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radius

radius

radius Sentence Examples

  • The radius of curves for the 1 .

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  • Atlanta was laid out in the form of a circle, the radius being 14 m.

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  • The distance of the lucid points was the tangent of the magnified angles subtended by the stars to a radius of io ft.

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  • The distance of the lucid points was the tangent of the magnified angles subtended by the stars to a radius of io ft.

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  • As the entire time required for light to pass over the radius of the earth's orbit is only about 500 seconds, this error is fatal to the method.

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  • As the entire time required for light to pass over the radius of the earth's orbit is only about 500 seconds, this error is fatal to the method.

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  • radius and gradients of 1 in 50.

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  • A semicircle is then drawn behind the bowls with a radius of 9 ft.

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  • Curves of still smaller radius have entailed a maximum speed of io m.

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  • For a radius of 30 m.

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  • The chief difference between the first three types lies in the weight of rails and rolling stock and in the radius of the curves.

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  • Houses within a radius of 3 m.

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  • - An electric current i flowing uniformly through a cylindrical wire whose radius is a produces inside the wire a magnetic field of which the lines of force are concentric circles around the axis of the wire.

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  • From the law of angular motion of the latter its radius vector will run ahead of PQ near A, PQ will overtake and pass it at apocentre, and the two will again coincide at pericentre when the revolution is completed.

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  • an hour and a minimum radius of curve of 300 ft.

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  • As there was not a single town or large village in the vicinity of the camp, the immense number of generals and courtiers accompanying the army were living in the best houses of the villages on both sides of the river, over a radius of six miles.

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  • This metropolitan area, within a radius of approximately io m.

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  • radius lies on the lesser heights between Langstrath and Dunmail Raise, which may, however, be the crown of an ancient dome of rocks, "the dissected skeleton of which, worn by the warfare of air and rain and ice, now alone remains" (Dr H.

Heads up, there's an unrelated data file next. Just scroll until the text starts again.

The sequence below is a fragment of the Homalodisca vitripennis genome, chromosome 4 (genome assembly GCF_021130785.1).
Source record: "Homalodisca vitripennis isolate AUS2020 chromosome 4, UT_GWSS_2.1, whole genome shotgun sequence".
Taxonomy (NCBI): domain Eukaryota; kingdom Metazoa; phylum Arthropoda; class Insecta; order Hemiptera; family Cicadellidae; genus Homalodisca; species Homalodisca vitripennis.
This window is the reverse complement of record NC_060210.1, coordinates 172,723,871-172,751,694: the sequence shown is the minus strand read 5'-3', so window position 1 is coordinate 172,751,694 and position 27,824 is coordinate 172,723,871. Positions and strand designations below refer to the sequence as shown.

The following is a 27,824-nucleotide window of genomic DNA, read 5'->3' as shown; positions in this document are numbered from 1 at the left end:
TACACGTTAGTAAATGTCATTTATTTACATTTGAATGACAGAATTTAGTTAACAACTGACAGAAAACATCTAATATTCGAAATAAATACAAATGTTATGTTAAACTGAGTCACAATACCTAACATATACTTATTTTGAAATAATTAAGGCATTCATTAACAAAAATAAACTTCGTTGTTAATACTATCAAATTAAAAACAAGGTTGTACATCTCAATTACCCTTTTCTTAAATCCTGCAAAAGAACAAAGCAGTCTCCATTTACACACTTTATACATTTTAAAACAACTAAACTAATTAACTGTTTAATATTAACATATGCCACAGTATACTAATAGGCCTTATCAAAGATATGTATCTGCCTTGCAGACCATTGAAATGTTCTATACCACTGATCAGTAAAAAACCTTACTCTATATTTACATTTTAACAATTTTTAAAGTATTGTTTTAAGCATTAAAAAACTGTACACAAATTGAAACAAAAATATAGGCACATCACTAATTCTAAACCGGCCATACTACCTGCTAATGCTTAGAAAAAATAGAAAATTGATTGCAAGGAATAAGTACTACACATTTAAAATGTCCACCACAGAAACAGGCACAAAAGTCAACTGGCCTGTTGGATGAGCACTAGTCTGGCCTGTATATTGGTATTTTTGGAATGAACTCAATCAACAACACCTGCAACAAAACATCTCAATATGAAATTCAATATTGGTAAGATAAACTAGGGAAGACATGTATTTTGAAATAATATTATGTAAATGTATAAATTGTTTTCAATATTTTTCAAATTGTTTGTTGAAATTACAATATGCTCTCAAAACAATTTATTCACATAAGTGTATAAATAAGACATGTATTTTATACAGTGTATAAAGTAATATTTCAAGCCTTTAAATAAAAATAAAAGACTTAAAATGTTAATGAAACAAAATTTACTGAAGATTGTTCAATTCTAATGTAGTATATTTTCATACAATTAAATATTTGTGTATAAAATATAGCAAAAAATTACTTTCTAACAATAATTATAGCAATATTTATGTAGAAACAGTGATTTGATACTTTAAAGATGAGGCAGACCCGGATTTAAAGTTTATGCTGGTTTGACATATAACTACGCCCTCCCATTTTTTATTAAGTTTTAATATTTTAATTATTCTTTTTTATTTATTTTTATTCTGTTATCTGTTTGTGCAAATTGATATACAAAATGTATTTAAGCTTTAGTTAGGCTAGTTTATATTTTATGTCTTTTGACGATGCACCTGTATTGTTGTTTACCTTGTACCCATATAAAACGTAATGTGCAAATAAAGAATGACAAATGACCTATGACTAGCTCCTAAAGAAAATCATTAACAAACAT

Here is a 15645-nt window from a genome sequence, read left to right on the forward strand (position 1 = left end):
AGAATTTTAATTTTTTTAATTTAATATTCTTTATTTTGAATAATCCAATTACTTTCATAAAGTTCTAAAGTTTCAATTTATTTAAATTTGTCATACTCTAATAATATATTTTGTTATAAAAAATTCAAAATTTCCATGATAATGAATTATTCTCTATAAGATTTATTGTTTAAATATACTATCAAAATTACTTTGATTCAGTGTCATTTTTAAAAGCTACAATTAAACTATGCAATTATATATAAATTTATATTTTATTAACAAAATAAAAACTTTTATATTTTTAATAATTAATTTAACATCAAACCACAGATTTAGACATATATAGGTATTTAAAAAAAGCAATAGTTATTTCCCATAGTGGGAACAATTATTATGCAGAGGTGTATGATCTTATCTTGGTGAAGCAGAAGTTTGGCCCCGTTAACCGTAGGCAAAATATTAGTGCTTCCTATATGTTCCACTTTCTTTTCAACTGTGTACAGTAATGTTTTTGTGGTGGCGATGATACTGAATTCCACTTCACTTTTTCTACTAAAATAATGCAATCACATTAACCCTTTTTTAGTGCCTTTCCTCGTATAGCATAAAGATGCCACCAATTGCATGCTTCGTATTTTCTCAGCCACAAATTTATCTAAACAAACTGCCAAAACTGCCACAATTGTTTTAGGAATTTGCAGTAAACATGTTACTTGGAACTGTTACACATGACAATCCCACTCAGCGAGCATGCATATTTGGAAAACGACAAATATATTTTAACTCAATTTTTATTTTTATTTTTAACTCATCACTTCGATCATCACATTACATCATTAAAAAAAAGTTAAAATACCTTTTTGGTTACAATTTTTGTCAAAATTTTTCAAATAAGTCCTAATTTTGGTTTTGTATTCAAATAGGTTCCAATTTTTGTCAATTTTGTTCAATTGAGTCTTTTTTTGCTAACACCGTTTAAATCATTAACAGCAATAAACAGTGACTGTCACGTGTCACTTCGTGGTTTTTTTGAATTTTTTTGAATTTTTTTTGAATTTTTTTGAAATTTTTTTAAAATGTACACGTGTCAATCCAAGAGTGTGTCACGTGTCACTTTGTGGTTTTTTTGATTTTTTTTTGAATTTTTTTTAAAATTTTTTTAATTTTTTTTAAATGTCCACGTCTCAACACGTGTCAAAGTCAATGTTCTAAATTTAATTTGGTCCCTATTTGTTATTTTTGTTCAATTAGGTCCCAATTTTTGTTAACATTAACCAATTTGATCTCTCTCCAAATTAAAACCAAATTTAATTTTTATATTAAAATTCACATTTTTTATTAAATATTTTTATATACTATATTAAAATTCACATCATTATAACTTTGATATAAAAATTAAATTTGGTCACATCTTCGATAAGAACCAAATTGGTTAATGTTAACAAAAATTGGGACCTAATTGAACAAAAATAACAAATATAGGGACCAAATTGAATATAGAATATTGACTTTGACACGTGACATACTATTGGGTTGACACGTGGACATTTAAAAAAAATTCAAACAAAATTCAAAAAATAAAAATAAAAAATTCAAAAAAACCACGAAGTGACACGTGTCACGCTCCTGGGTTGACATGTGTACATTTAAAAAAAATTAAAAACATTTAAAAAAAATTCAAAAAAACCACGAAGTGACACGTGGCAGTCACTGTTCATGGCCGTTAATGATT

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  • If a hollow sphere 7 of which the outer radius is R and the inner radius r is placed in a uniform field Ho, the field inside will also be uniform and in the same direction as Ho, and its value will be approximately 3 i - R 3 For a cylinder placed with its axis at right angles to the lines of force, 2 = Ho (41) 2 +4(-2)(i - R2) These expressions show that the thicker the screen and the greater its permeability o, the more effectual will be the shielding action.

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  • On the lines actually authorized by the Board of Trade under the 1896 act the normal minimum radius of the curves has been fixed at about 600 ft.; when a still smaller radius has been necessary, the speed has been reduced to 10 m.

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  • The field at the centre of a circular conductor of radius r through which current is passing is H = 27ri/r, (3) the direction of the force being along the axis and related to the direction of the current as the thrust of a corkscrew to its rotation.

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  • each radius, in all eight separate gonad-masses, as the name implies.

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  • each radius, in all eight separate gonad-masses, as the name implies.

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  • The radius of a 1-degree curve is 5730 ft., or about 861 chains, of a 15-degree curve 383 ft.

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  • The circles A'A', which are struck with 2-inch radius, define the first portion of the knuckle.

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  • From the former we deduce Ho, and from the latter the corresponding value of I, using the formulae Ho = 47rin/l and I - X s, (d (-- 11)2n7rr 2 i where s is the deflection in scale-divisions, n the distance in scaledivisions between the scale and the mirror, and r the radius of the wire.

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  • From the former we deduce Ho, and from the latter the corresponding value of I, using the formulae Ho = 47rin/l and I - X s, (d (-- 11)2n7rr 2 i where s is the deflection in scale-divisions, n the distance in scaledivisions between the scale and the mirror, and r the radius of the wire.

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  • For, if x be its radius, we have {(r+2X)2 - x2} +.v {a 2_, 21= so that x 2 = Xar/(a+r) nearly.